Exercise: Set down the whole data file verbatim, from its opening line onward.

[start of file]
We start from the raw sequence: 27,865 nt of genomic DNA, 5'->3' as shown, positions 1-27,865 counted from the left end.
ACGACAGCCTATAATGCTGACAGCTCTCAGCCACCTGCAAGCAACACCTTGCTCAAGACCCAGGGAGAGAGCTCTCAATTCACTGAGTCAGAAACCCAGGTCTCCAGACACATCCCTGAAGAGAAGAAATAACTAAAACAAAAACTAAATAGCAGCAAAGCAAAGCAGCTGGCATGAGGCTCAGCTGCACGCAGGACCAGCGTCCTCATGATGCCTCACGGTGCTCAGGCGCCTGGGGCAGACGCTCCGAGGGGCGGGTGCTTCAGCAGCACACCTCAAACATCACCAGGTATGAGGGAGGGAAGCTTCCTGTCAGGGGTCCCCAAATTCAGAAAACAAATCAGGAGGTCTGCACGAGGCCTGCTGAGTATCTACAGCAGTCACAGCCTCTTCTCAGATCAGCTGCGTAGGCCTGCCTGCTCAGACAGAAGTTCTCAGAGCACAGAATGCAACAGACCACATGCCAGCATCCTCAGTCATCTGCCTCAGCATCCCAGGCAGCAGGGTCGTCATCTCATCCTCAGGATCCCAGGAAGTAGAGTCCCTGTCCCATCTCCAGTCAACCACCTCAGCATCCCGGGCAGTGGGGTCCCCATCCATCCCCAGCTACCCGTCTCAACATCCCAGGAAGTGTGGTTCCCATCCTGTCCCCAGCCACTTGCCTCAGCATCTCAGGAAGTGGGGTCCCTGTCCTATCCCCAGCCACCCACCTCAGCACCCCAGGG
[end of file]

We start from the raw sequence: 27,865 nt of genomic DNA, 5'->3' as shown, positions 1-27,865 counted from the left end.
ACGACAGCCTATAATGCTGACAGCTCTCAGCCACCTGCAAGCAACACCTTGCTCAAGACCCAGGGAGAGAGCTCTCAATTCACTGAGTCAGAAACCCAGGTCTCCAGACACATCCCTGAAGAGAAGAAATAACTAAAACAAAAACTAAATAGCAGCAAAGCAAAGCAGCTGGCATGAGGCTCAGCTGCACGCAGGACCAGCGTCCTCATGATGCCTCACGGTGCTCAGGCGCCTGGGGCAGACGCTCCGAGGGGCGGGTGCTTCAGCAGCACACCTCAAACATCACCAGGTATGAGGGAGGGAAGCTTCCTGTCAGGGGTCCCCAAATTCAGAAAACAAATCAGGAGGTCTGCACGAGGCCTGCTGAGTATCTACAGCAGTCACAGCCTCTTCTCAGATCAGCTGCGTAGGCCTGCCTGCTCAGACAGAAGTTCTCAGAGCACAGAATGCAACAGACCACATGCCAGCATCCTCAGTCATCTGCCTCAGCATCCCAGGCAGCAGGGTCGTCATCTCATCCTCAGGATCCCAGGAAGTAGAGTCCCTGTCCCATCTCCAGTCAACCACCTCAGCATCCCGGGCAGTGGGGTCCCCATCCATCCCCAGCTACCCGTCTCAACATCCCAGGAAGTGTGGTTCCCATCCTGTCCCCAGCCACTTGCCTCAGCATCTCAGGAAGTGGGGTCCCTGTCCTATCCCCAGCCACCCACCTCAGCACCCCAGGG